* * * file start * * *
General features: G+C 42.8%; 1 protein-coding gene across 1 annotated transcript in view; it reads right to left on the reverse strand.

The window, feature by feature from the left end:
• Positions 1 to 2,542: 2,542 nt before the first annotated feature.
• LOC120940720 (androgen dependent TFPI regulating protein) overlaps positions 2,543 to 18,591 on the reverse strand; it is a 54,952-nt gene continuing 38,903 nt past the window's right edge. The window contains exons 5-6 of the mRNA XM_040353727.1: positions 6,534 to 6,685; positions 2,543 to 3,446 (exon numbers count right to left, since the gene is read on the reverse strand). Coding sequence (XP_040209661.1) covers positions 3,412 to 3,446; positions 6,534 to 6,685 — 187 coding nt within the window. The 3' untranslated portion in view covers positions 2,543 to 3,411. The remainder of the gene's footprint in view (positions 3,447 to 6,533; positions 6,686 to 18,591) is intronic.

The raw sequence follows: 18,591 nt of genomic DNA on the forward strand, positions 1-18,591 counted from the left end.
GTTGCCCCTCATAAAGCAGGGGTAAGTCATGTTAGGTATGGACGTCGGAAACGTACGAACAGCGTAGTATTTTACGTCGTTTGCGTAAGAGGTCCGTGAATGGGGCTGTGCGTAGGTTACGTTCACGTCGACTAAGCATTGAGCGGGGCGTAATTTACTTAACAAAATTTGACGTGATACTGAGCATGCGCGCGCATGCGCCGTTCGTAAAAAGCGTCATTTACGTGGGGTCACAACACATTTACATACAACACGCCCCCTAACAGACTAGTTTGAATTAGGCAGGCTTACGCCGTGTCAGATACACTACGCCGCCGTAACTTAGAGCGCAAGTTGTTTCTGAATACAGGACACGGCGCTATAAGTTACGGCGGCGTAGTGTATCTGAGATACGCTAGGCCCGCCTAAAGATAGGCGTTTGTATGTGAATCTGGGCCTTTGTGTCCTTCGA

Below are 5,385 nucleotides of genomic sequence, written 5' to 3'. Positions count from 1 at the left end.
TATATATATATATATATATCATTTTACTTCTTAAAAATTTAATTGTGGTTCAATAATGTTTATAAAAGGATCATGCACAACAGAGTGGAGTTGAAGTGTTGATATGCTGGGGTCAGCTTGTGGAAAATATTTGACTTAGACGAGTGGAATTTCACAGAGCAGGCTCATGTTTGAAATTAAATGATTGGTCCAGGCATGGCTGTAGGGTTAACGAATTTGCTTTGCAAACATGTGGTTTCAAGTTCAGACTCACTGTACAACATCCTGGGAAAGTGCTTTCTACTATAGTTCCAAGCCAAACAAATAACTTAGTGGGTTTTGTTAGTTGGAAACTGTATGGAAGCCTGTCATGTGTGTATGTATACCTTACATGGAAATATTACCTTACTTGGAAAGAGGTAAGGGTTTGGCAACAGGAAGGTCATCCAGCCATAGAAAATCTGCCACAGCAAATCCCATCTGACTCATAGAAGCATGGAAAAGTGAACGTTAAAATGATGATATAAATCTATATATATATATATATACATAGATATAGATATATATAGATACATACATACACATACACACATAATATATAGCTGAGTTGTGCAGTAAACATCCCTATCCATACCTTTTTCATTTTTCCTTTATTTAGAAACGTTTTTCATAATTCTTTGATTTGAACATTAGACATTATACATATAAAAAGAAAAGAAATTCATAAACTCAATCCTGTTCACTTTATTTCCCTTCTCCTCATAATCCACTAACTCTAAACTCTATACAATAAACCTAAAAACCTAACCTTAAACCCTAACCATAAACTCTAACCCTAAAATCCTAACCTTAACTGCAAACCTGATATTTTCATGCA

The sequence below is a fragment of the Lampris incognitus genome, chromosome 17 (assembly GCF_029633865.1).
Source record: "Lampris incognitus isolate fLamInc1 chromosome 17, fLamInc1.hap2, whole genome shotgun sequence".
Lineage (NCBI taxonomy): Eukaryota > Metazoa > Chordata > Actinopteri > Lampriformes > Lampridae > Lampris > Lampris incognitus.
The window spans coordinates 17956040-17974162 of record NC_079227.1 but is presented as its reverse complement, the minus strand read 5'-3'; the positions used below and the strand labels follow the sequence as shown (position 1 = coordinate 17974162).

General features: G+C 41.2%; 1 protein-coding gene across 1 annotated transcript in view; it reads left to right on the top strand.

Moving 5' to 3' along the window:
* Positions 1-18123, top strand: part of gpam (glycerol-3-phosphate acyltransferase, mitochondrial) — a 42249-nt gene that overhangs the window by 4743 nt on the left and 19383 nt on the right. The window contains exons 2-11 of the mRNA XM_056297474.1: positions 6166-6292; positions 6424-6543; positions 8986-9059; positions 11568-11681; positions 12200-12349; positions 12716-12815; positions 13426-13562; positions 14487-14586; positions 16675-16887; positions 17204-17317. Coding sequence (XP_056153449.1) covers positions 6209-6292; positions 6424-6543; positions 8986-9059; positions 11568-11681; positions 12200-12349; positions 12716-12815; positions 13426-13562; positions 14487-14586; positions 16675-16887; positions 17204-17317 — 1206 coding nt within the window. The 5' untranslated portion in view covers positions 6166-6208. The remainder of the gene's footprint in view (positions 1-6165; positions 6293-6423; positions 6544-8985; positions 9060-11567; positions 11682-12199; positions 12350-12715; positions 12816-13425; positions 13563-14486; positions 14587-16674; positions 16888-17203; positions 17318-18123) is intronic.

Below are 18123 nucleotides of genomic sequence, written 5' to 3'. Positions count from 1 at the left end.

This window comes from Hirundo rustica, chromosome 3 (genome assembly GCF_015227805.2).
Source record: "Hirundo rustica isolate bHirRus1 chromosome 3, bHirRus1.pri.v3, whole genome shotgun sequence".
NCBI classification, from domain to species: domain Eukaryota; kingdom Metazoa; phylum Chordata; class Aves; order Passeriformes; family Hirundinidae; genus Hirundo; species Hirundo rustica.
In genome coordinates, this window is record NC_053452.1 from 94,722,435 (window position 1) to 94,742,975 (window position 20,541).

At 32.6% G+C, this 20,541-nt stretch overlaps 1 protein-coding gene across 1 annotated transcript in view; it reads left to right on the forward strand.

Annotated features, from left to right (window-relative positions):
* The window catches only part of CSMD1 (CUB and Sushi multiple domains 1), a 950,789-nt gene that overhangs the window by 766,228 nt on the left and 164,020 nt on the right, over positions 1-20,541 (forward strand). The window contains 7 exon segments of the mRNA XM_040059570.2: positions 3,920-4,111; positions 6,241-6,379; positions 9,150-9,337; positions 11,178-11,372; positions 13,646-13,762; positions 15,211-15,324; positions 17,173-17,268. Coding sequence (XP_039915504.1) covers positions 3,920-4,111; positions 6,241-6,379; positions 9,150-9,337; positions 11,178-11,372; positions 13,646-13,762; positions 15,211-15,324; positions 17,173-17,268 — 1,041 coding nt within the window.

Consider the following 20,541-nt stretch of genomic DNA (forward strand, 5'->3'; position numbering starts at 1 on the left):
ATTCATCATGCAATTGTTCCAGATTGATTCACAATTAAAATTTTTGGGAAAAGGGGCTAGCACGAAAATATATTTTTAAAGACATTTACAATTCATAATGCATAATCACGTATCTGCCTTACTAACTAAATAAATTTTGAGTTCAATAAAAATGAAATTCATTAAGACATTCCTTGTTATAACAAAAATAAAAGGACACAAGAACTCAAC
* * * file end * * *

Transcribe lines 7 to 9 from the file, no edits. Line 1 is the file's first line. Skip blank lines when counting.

Below are 5,385 nucleotides of genomic sequence, written 5' to 3'. Positions count from 1 at the left end.
TATATATATATATATATATCATTTTACTTCTTAAAAATTTAATTGTGGTTCAATAATGTTTATAAAAGGATCATGCACAACAGAGTGGAGTTGAAGTGTTGATATGCTGGGGTCAGCTTGTGGAAAATATTTGACTTAGACGAGTGGAATTTCACAGAGCAGGCTCATGTTTGAAATTAAATGATTGGTCCAGGCATGGCTGTAGGGTTAACGAATTTGCTTTGCAAACATGTGGTTTCAAGTTCAGACTCACTGTACAACATCCTGGGAAAGTGCTTTCTACTATAGTTCCAAGCCAAACAAATAACTTAGTGGGTTTTGTTAGTTGGAAACTGTATGGAAGCCTGTCATGTGTGTATGTATACCTTACATGGAAATATTACCTTACTTGGAAAGAGGTAAGGGTTTGGCAACAGGAAGGTCATCCAGCCATAGAAAATCTGCCACAGCAAATCCCATCTGACTCATAGAAGCATGGAAAAGTGAACGTTAAAATGATGATATAAATCTATATATATATATATATACATAGATATAGATATATATAGATACATACATACACATACACACATAATATATAGCTGAGTTGTGCAGTAAACATCCCTATCCATACCTTTTTCATTTTTCCTTTATTTAGAAACGTTTTTCATAATTCTTTGATTTGAACATTAGACATTATACATATAAAAAGAAAAGAAATTCATAAACTCAATCCTGTTCACTTTATTTCCCTTCTCCTCATAATCCACTAACTCTAAACTCTATACAATAAACCTAAAAACCTAACCTTAAACCCTAACCATAAACTCTAACCCTAAAATCCTAACCTTAACTGCAAACCTGATATTTTCATGCA

The sequence below is a fragment of the Lampris incognitus genome, chromosome 17 (assembly GCF_029633865.1).